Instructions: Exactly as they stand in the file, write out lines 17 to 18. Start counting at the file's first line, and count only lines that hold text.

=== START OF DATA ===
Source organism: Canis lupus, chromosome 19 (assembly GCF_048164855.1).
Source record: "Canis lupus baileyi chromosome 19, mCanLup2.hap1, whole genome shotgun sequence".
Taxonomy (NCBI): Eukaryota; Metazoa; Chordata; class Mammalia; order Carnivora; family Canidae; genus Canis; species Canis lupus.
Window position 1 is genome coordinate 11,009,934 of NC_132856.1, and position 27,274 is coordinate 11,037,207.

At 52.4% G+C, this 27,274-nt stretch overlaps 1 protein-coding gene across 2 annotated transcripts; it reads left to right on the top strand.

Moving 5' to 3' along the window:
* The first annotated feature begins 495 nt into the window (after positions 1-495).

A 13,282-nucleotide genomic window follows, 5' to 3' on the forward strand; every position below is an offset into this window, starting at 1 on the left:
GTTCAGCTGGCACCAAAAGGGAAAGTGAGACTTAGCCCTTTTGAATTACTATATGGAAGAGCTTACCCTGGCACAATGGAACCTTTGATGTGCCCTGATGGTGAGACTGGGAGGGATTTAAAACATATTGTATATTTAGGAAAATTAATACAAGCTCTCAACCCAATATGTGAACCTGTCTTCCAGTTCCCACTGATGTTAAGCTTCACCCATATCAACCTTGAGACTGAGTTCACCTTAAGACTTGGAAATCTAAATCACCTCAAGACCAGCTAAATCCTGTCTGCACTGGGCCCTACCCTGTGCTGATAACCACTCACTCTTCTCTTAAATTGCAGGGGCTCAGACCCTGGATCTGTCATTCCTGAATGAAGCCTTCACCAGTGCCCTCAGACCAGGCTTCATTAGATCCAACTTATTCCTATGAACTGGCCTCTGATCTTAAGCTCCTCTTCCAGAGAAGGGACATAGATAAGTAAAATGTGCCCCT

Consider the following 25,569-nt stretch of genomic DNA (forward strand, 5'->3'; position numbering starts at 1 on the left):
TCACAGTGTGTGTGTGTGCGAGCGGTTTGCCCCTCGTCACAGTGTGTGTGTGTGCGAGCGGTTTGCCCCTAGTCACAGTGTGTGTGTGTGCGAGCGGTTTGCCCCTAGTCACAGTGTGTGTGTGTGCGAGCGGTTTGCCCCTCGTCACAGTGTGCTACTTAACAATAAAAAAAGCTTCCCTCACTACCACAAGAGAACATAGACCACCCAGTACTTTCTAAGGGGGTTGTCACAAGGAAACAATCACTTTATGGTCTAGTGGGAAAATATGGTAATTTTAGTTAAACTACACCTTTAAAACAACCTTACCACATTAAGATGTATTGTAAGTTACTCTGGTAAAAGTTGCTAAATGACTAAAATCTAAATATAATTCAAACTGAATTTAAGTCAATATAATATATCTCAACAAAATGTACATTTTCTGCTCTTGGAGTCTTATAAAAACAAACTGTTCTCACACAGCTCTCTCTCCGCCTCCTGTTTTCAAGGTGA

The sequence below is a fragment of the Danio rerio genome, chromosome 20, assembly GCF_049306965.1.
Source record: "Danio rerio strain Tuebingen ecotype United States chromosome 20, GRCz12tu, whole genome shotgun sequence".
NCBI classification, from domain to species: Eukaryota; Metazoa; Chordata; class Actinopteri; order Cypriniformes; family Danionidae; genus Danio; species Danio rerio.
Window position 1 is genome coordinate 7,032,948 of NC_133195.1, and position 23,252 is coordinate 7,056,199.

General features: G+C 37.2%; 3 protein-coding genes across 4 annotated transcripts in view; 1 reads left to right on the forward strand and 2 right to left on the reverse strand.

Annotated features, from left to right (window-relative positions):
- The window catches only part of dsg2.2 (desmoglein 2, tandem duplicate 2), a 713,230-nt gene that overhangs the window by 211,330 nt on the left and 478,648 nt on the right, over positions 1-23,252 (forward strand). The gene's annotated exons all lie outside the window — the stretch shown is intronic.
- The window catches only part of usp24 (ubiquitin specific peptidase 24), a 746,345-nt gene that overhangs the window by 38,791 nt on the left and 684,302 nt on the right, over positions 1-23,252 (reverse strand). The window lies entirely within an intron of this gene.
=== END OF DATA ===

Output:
Annotated features, from left to right (window-relative positions):
- The window catches only part of dsg2.2 (desmoglein 2, tandem duplicate 2), a 713,230-nt gene that overhangs the window by 211,330 nt on the left and 478,648 nt on the right, over positions 1-23,252 (forward strand). The gene's annotated exons all lie outside the window — the stretch shown is intronic.